In the context of the Number Two position in the Union Cabinet, here is something worth recalling. It involved Shiv Sena chief Bal Thackeray, Behram Contractor, editor of Afternoon Courier and Despatch, and the pecking order in that party.
At a meet-the-press organised by the Gujarati journalist, where the answers were in Marathi and some questions and responses in English, the Supremo noticed Contractor taking copious notes in a, as was his wont, school exercise book. He had not asked a single question.
That troubled Bal Thackeray. He asked the editor if he had anything to ask. “No,” was the response. Thackeray goaded him, saying “We were once colleagues in the Free Press Journal; you must ask; I am not comfortable at your silence.”
Here is how it went, in the early 1990s.
Q: Must I really ask?
A: Yes, you should.
A: Of course!
Q: OK. Since you are the Number 1 in the Shiv Sena, who is Number 2?
That caught the cartoonist-turned-editor off guard. The discomfiture was palpable. Had it been anyone else, and Thackeray a witness, he may have caught the mood — laughter from journalists, a red-faced man holding the press conference and Contractor, the expressionless inquisitor.
It was a stand-off between a coarsely witty cartoonist and a pokerfaced humourist who poked fun at any and everybody, mostly with his one-liners.
There is no such thing as a Number 2, Thackeray insisted, but Contractor was firm. The numbers he was taught as a kid said 2 had to follow 1. What meaning did Number 1 have if there was no Number 2?
That was asking Thackeray: who is your successor. The party had about a dozen leaders who had all come into the Sena soon after it was conceptualised but he always took counsel, if he wanted to, from them, and then decided to what he may have pre-decided. Democratic discussion stopped there.
That logic of Behram Contractor, the President-elect, Pranab Mukherjee seems not to have. He told Zee News, as reported in the DNA, that “there is nothing such as No 2, No 3 and No 4 in the party”. Note the reference to the party when the issue was about the second rank in the pecking order in the Union Cabinet. After the Prime Minister, “rest are all equals”.
Whenever he was referred to as the Number Two in the past, the Congress’ political trouble-shooter never discouraged it. His position — even if mythical as he now says such a position is — was high in the order because both Manmohan Singh and Mrs Sonia Gandhi (the party) used him to sort out troublesome issues.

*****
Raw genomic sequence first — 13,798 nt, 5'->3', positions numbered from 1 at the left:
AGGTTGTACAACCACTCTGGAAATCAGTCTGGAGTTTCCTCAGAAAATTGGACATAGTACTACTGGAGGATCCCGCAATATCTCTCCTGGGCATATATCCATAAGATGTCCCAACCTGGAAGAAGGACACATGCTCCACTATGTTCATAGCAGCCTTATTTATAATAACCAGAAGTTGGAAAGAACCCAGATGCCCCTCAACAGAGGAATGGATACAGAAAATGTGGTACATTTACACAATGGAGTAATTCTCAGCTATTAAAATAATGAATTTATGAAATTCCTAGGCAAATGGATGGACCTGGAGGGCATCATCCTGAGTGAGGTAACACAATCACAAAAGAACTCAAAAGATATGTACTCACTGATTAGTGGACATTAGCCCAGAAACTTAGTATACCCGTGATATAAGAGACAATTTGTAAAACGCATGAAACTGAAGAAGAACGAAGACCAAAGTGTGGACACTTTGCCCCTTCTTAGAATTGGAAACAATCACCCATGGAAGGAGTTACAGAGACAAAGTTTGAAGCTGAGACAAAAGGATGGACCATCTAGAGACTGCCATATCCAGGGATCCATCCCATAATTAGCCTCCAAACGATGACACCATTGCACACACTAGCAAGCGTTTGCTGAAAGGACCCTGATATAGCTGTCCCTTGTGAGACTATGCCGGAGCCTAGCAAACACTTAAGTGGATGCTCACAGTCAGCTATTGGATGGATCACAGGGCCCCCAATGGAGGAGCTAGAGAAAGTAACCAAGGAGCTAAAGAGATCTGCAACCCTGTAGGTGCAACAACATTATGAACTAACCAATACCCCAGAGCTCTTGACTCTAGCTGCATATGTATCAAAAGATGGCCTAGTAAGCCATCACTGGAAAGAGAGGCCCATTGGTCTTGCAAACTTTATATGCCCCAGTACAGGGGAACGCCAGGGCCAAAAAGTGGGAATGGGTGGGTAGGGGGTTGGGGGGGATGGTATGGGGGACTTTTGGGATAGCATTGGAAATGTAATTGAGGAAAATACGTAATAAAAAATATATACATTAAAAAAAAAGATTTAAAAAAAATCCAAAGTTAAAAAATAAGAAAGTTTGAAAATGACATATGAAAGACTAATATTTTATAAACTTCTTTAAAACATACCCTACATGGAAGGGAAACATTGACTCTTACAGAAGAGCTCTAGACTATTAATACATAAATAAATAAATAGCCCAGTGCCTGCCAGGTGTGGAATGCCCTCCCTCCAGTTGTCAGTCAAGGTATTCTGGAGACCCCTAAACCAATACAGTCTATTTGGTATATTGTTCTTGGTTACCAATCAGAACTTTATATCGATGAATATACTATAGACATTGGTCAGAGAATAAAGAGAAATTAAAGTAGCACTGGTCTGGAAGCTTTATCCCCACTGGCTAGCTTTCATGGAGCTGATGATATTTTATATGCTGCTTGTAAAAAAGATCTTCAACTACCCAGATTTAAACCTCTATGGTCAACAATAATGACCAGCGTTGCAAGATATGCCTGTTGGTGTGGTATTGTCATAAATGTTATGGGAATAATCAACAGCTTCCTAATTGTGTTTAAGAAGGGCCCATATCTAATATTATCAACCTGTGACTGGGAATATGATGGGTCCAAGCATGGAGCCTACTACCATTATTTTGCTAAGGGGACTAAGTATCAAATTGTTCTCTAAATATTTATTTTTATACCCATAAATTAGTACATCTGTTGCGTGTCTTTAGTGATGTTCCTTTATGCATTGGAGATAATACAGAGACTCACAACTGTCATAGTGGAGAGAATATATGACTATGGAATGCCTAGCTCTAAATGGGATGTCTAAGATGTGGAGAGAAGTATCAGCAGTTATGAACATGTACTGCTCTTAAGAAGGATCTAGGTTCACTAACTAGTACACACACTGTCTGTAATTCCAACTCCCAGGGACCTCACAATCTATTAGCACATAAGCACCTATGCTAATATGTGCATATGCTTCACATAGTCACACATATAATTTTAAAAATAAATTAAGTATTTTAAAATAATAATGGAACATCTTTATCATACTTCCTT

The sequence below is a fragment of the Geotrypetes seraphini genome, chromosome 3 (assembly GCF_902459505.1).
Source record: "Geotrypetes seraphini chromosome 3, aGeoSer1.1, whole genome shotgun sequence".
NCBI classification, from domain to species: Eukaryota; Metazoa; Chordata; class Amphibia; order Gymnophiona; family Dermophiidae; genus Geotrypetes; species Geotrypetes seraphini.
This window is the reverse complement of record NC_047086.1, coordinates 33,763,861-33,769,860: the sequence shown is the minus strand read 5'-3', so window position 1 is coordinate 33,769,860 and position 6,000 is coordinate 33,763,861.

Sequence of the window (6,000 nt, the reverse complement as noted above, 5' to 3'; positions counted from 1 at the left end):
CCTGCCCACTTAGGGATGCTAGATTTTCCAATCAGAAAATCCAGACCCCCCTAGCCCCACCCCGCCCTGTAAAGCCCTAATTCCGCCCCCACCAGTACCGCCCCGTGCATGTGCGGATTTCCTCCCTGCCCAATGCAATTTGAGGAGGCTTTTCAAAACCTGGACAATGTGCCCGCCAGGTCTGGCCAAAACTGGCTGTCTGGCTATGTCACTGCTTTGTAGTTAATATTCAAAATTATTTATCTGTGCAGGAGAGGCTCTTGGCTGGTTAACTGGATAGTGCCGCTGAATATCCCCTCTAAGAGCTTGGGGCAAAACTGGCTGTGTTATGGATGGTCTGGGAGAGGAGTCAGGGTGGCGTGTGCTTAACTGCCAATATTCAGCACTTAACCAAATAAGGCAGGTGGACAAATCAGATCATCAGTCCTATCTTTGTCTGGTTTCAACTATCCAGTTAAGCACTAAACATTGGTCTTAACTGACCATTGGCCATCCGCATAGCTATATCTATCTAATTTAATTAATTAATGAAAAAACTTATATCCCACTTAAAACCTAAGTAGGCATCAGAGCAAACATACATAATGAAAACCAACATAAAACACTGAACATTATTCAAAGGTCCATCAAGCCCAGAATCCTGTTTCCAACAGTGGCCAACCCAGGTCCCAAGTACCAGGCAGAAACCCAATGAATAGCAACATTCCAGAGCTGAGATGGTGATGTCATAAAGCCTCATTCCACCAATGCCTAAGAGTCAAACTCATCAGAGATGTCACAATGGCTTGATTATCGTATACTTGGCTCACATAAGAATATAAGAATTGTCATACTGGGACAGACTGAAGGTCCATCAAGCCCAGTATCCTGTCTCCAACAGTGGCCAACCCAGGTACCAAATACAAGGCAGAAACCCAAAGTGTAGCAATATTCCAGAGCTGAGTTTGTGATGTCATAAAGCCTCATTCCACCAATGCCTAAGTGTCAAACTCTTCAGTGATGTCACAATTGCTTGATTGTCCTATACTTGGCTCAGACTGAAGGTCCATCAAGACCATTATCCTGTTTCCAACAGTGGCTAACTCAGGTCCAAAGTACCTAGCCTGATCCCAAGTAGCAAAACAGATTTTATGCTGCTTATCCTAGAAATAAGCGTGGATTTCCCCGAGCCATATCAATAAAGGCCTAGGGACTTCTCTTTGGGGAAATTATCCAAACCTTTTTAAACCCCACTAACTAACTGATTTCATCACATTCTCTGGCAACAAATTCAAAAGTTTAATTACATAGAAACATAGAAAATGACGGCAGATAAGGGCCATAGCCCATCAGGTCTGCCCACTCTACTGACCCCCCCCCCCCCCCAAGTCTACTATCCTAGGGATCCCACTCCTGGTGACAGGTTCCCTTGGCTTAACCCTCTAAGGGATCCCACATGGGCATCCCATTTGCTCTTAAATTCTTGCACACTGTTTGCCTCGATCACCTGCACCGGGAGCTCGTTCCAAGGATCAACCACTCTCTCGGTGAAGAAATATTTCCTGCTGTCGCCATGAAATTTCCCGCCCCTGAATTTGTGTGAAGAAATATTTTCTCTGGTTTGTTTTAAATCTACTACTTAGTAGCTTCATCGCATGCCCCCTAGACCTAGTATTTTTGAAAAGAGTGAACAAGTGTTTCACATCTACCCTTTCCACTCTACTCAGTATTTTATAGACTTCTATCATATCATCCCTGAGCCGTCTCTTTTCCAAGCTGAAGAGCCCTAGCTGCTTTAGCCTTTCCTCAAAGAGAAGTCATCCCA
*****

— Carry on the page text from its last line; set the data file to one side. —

But then, he was so high with such clout that he could do what he wanted with the Budgets, the economic policy that he had to be ‘booted upstairs’ as The Economist said, because, he “the veteran leader of the Congress party presided over a wretched deterioration in the country’s economic prospects”. He was too big to be booted out. The prime minister was perhaps either helpless, bemused or both.
So formal positioning as the next in the pecking did not matter to Mukherjee then. It perhaps does to Sharad Pawar because he is not the Number One in any place except in Maharashtra where he has unquestioned sway over his political party, Nationalist Congress Party. To Bal Thackeray, it mattered little as to who the next because he was on top.
In the political parties in India, we know the CPM has a polit bureau with the General Secretary being the honcho. Likewise in CPI, and in Telugu Desam, and in DMK as well as — how can we forget it? — in the AIADMK. In the Bharatiya Janata Party, till ill-health helped Atal Behari Vajpayee suddenly fade away — from sight and into silence — there were two Number 2s. One was him, the other, LK Advani.
With Nitin Gadkari at the helm, everyone seems to belong to any number on a scale of 1 to infinity, except that we don’t really know, despite Advani being an elder, Sushma Swaraj and Arun Jaitley, both Leaders of Opposition in Lok Sabha and Rajya Sabha, respectively. It is a structure-less — of late, of course — political machinery, far too democratic for its own good, perhaps. It is virtually a roulette, numbers in a heady spin, everyone looking for the fortune in politics.
It is the Congress where everyone knows there are two places — Number One being Sonia Gandhi, Number Two being Rahul Gandhi, and perhaps Manmohan Singh, as prime minister, perhaps Number Three. So how could Pawar, astute, calculative, careful assume that one would want, in the ruling hierarchy to be Number 2 to a Number 3?
Bal Thackeray however is not naïve as Sonia Gandhi to now to limit the hierarchy to two, himself and son Uddhav. The third too is around, Aditya Thackeray. If Raj Thackeray reconciles with the cousin, or the extended family, which is unlikely except for some electoral adjustment for Sena’s and Maharashtra Navnirman Sena’s mutual benefit in due course then the coveted No2 could get messy.
So placements, as at a high table at a dinner, matter. If it is a buffet, it does not. Politics is after all the latter where you reach the food tables first and grab as much as you can and hope you move right up to the top.